A Saudi man has been arrested for allegedly threatening to attack women drivers, following a royal decree that ends a ban on women driving in the kingdom.
The man, in his 20s, posted a video online where he stated that if he saw a woman behind the wheel of a car that had broken down, he would ‘burn her and her car’.
Saudi Arabia’s King Salman announced on Tuesday that he will be allowing women to drive from June 2018.
No thumbs up: The Saudi man, in his 20s, was arrested after posting a video online where he stated that if he saw a woman behind the wheel, he would ‘burn her and her car’
The ministry said on Twitter that police in the kingdom’s Eastern Province had arrested the suspect, who was not identified, and referred him to the public prosecutor.
‘I swear to God, any woman whose car breaks down – I will burn her and her car,’ said a man wearing a traditional white robe who appeared in a short video distributed online earlier in the week.
Reuters could not independently verify the authenticity of the video.
Saudi media, including the Arabic-language Okaz newspaper, quoted the Eastern Province’s police spokesman as saying the man in custody was in his 20s and that the arrest had been ordered by its governor.
Reserved: The parking space reserved for Latifa Al Shaalan, a member of the country’s Shura Council, who campaigned for women to be allowed to drive in Saudi Arabia,
Meanwhile, a female politician who led the campaign for women to be allowed to drive, says she was moved to tears to be given her own parking space.
Latifa Al Shaalan, a member of the country’s Shura Council, is believed to be the first woman in Saudi Arabia to have a public parking space with her own name on it.
She arrived at the council’s offices in the Al Yamamah Palace, in the Saudi capital city of Riyadh, to be presented with a bouquet of flowers and her own parking space.
Latifa said: ‘When I arrived in the Shura Council this morning, I was welcomed by women with a bouquet of roses and by men who presented to me a picture of the parking space at the council reserved for me.
‘It is a glorious day and I have been fighting back tears. I congratulate all Saudi women and I thank immensely King Salman.’
Latifa, the most prominent advocate for the right of Saudi women to drive in their country, had earlier told the Shura Council that she had been unable to sleep from the excitement generated by King Salman’s decision.
And she added that the blame for Saudi Arabia taking so long to allow women to drive rested with the council and not the monarch.
She added: ‘I am not going to refer to all the positive political, economic, social and security aspects of the decision because my colleagues and I presented them in several motions to allow women to drive.’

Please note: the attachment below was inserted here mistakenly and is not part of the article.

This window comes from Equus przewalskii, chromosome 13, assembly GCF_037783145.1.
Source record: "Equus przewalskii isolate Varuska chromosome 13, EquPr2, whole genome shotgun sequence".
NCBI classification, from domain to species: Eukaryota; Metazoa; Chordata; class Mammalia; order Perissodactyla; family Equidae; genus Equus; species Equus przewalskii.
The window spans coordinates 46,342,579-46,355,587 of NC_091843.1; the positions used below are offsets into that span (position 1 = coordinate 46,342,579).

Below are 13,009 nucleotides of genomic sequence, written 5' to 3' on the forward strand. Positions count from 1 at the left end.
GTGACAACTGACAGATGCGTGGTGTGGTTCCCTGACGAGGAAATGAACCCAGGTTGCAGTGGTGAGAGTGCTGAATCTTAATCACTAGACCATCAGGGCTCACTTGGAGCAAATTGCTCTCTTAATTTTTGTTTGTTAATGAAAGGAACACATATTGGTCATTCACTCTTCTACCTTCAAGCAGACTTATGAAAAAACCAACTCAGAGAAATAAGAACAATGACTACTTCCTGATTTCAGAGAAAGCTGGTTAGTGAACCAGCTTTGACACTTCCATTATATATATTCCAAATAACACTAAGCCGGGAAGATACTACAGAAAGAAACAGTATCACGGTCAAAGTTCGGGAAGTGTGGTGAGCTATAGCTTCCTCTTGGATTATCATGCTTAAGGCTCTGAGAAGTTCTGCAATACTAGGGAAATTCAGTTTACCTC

Latifa blamed the Council for not following through with the motions and recommendations earlier.
Finally: As of June 2018, women in Saudi Arabia will join every single other country on earth in being allowed to drive cars
She said: ‘The Shura Council is lagging light years behind the government and is dislocated from reality, the vision, the national transformation and the mobility of the government.
‘We are supposed to race ahead of the government, but because this will not happen, we should at least keep up with its initiatives and ensure we are not always lagging behind.’
‘King Salman took such a bold decision amid all these challenges and open fronts. We represent different opinions, ideas and movements, and this is normal. Let us accept our differences and always allow votes to decide without disruption or the hijacking of opinions and initiatives.
‘The Council should shift its attention from recommendations about palm weevil, industrial cities and fruit silos to recommendations about cultural, social and human rights issues.’
The Shura Council is the Consultative Assembly of Saudi Arabia. It cannot pass or enforce laws, which is a power reserved for the King. It has 150 members, all of whom are appointed by the King.
Many Saudis welcomed the lifting of the ban, but some expressed confusion or outrage after the reversal of a policy that has been backed for decades by prominent clerics.
However, women in Saudi Arabia are still not allowed to marry, divorce, open a bank account, or get a job without permission from a male relative or husband.
They also cannot have any interaction a man who she is not related to without permission from a male guardian, and have no rights in custody battles when the children reach a certain age.